Summarizing soil carbon responses to global environmental change
Soils hold the largest terrestrial store of C and thus, understanding their responses to global changes is crucial for predicting future C cycling. We used meta-analytical techniques to assess responses of two functionally different types of soil C; mineral associated organic C (MAOC) and particulate organic C (POC). We are in the process of publishing these results.
Project partners: Dr. Francesca Cotrufo & Dr. Jocelyn Lavallee
Local nitrogen pollution in Rocky Mountain National Park (RMNP)
National parks are both places of exploration and places of conservation. Thus, it is important to understand how visitation affects park ecossytems. I am researching whether local N pollution from cars driving through the RMNP is affecting roadside ecosystems. We perfromed a proof-of-concept test in summer 2020 and plan to execute a complete project in summer 2021.
Project partners: Dr. Francesca Cotrufo & Dr. Jill Baron
Nutrient fertilization and soil carbon fractions
The response of soil C to nutrient fertilization is notoriously variable. To better understand this varaition, we are looking at the reponses of soil C fractions to nutrient fertilization across a global set of grasslands, in collaboration with the Nutrient Network. We are in the process of collecting data for this project.
Project partners: Dr. Francesca Cotrufo, Kaydee Barker, Nutrient Network scientists
Changing precipitation regimes and soil carbon
There is evidence to suggest that mineral-associated organic carbon (MAOC) may increase, while particulate organic carbon (POC) may decrease, under increased precipitation, leading to no change in total soil carbon but with important resturcturing of this globally important carbon pool. To investigate this, we will sample soils at a long-term irrigation experiment at an annually burned prairie in northeastern Kansas (Konza LTER) and investigate the soil organic carbon and pyrogenic carbon dynamics and their controls.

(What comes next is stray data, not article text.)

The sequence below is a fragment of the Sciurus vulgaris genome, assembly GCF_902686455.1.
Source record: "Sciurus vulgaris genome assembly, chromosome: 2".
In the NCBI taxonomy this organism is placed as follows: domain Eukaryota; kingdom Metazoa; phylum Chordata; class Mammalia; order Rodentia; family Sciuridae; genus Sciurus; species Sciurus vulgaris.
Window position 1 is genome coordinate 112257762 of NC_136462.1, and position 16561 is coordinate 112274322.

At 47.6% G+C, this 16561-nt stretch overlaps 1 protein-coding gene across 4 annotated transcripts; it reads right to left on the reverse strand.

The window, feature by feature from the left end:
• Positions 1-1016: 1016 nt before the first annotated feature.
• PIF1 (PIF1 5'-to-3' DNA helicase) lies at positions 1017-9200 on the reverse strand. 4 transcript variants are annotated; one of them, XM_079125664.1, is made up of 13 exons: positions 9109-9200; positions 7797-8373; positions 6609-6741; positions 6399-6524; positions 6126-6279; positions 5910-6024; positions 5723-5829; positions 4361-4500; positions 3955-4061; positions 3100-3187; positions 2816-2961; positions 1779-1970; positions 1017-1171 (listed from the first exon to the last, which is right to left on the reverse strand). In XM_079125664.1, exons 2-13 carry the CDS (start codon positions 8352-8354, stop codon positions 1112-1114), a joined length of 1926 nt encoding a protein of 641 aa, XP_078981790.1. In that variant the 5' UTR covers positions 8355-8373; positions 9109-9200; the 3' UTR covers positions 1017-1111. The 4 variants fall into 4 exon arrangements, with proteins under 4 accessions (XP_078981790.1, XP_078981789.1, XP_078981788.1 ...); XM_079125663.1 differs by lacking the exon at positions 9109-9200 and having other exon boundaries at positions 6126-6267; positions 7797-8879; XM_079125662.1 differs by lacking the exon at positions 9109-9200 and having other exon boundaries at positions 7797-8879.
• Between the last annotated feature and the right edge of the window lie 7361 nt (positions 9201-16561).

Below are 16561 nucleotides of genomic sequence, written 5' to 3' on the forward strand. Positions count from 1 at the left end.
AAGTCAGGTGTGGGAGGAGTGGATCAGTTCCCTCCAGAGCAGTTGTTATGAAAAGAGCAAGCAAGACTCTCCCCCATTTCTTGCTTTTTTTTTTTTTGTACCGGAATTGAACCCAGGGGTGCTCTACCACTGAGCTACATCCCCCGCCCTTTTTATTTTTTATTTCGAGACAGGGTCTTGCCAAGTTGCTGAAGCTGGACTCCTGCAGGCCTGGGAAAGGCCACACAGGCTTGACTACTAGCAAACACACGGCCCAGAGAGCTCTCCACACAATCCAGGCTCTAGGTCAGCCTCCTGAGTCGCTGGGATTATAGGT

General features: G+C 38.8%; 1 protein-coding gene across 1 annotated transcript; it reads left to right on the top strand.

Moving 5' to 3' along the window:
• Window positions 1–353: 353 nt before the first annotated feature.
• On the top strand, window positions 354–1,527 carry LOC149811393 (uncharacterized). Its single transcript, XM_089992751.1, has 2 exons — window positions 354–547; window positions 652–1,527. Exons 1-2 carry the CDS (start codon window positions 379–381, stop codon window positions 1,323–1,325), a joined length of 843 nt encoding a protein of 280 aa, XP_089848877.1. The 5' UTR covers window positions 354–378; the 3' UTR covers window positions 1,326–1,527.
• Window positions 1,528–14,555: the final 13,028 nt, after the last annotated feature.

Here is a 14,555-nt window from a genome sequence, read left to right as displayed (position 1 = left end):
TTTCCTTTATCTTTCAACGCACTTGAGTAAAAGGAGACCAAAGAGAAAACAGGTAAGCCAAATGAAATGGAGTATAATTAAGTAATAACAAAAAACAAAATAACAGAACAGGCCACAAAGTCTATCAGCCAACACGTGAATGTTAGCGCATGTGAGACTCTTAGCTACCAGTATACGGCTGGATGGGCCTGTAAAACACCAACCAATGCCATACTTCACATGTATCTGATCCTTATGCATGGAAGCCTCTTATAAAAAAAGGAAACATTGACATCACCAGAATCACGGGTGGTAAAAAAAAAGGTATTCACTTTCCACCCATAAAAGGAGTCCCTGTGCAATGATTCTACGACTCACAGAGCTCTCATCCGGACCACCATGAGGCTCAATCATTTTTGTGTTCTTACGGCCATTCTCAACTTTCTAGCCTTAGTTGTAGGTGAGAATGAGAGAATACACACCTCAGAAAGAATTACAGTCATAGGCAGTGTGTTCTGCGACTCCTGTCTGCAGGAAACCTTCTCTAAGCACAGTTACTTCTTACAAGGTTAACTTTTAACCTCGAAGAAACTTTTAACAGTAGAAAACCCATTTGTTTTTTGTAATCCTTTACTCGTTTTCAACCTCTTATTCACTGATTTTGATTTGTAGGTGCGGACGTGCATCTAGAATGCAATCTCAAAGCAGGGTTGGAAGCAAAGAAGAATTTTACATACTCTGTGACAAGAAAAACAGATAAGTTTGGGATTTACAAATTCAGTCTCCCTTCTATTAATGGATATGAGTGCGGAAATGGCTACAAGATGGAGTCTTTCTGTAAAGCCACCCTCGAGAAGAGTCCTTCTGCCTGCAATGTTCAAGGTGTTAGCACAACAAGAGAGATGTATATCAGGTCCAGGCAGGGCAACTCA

Project partners: Dr. Francesca Cotrufo and Dr. John Blair
Biochar affects on seasonal nitrogen cycling in alfalfa
Biochar, a sustainable soil amendement that enhances carbon sequestration, is likely to affect other aspects of soil. We investigated whether biochar addition could affect seasonal dynamics of N cycling in an alfalfa field in semiarid Colorado. Surprisingly, we found minimal biochar effects, but strong seasonal dynamics in N cycling. This research suggests limited ability of co-benefits of biochar in this system. We published this work in Soil Systems in 2019.
Project Partners: Dr. Francesca Cotrufo, Dr. Steven Fonte, and Dr. Joseph von Fischer
Nitrogen fertilizer use and distribution as influence by biochar
Biochar, a sustainable soil amendement that enhances carbon sequestration, is likely to affect other aspects of soil. We assessed whether biochar diffeerntly affected soil and fertilizer N in a greenhouse study. We find that biochar had a stronger influence on fertilizer N but fairly limited effects overall. Details of this work are avaiable here.
Project partners: Dr. Francesca Cotrufo and Dr. Steven Fonte
Undergraduate research projects
Methane emissions and isotopic composition over a thaw gradient in a subarctic peatland. Mentor: Dr. Ruth Varner, UNH
Characterizing ice nucleating particles at the Western US Coast. Mentor: Dr. Sonia Kreidenweis, CSU
Plant and soil biogeochemistry over a bedrock gradient. Mentor: Dr. Julie Bryce, UNH